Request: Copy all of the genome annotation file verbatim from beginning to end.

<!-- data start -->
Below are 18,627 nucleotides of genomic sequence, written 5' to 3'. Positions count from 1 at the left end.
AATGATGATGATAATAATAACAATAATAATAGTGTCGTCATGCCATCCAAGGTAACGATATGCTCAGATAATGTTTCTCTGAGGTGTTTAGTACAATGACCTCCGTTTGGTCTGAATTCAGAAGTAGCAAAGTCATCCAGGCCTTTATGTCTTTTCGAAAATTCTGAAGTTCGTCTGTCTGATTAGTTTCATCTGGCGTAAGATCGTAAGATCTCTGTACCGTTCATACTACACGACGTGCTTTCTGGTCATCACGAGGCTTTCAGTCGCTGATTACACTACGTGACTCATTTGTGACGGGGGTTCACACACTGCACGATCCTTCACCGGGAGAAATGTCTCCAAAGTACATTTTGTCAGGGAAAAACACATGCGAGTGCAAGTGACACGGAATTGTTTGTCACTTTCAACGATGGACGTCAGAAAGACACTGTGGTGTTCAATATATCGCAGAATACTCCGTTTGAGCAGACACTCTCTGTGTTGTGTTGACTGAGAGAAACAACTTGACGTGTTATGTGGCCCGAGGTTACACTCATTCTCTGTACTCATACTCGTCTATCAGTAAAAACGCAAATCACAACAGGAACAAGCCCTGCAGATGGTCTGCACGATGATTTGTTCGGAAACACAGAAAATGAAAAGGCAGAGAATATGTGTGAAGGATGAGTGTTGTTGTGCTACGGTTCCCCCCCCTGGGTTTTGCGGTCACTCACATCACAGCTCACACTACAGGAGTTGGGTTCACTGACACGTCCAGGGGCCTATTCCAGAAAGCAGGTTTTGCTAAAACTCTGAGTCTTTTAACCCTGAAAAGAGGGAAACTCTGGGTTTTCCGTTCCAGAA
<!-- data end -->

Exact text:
Below are 18,627 nucleotides of genomic sequence, written 5' to 3'. Positions count from 1 at the left end.
AATGATGATGATAATAATAACAATAATAATAGTGTCGTCATGCCATCCAAGGTAACGATATGCTCAGATAATGTTTCTCTGAGGTGTTTAGTACAATGACCTCCGTTTGGTCTGAATTCAGAAGTAGCAAAGTCATCCAGGCCTTTATGTCTTTTCGAAAATTCTGAAGTTCGTCTGTCTGATTAGTTTCATCTGGCGTAAGATCGTAAGATCTCTGTACCGTTCATACTACACGACGTGCTTTCTGGTCATCACGAGGCTTTCAGTCGCTGATTACACTACGTGACTCATTTGTGACGGGGGTTCACACACTGCACGATCCTTCACCGGGAGAAATGTCTCCAAAGTACATTTTGTCAGGGAAAAACACATGCGAGTGCAAGTGACACGGAATTGTTTGTCACTTTCAACGATGGACGTCAGAAAGACACTGTGGTGTTCAATATATCGCAGAATACTCCGTTTGAGCAGACACTCTCTGTGTTGTGTTGACTGAGAGAAACAACTTGACGTGTTATGTGGCCCGAGGTTACACTCATTCTCTGTACTCATACTCGTCTATCAGTAAAAACGCAAATCACAACAGGAACAAGCCCTGCAGATGGTCTGCACGATGATTTGTTCGGAAACACAGAAAATGAAAAGGCAGAGAATATGTGTGAAGGATGAGTGTTGTTGTGCTACGGTTCCCCCCCCTGGGTTTTGCGGTCACTCACATCACAGCTCACACTACAGGAGTTGGGTTCACTGACACGTCCAGGGGCCTATTCCAGAAAGCAGGTTTTGCTAAAACTCTGAGTCTTTTAACCCTGAAAAGAGGGAAACTCTGGGTTTTCCGTTCCAGAA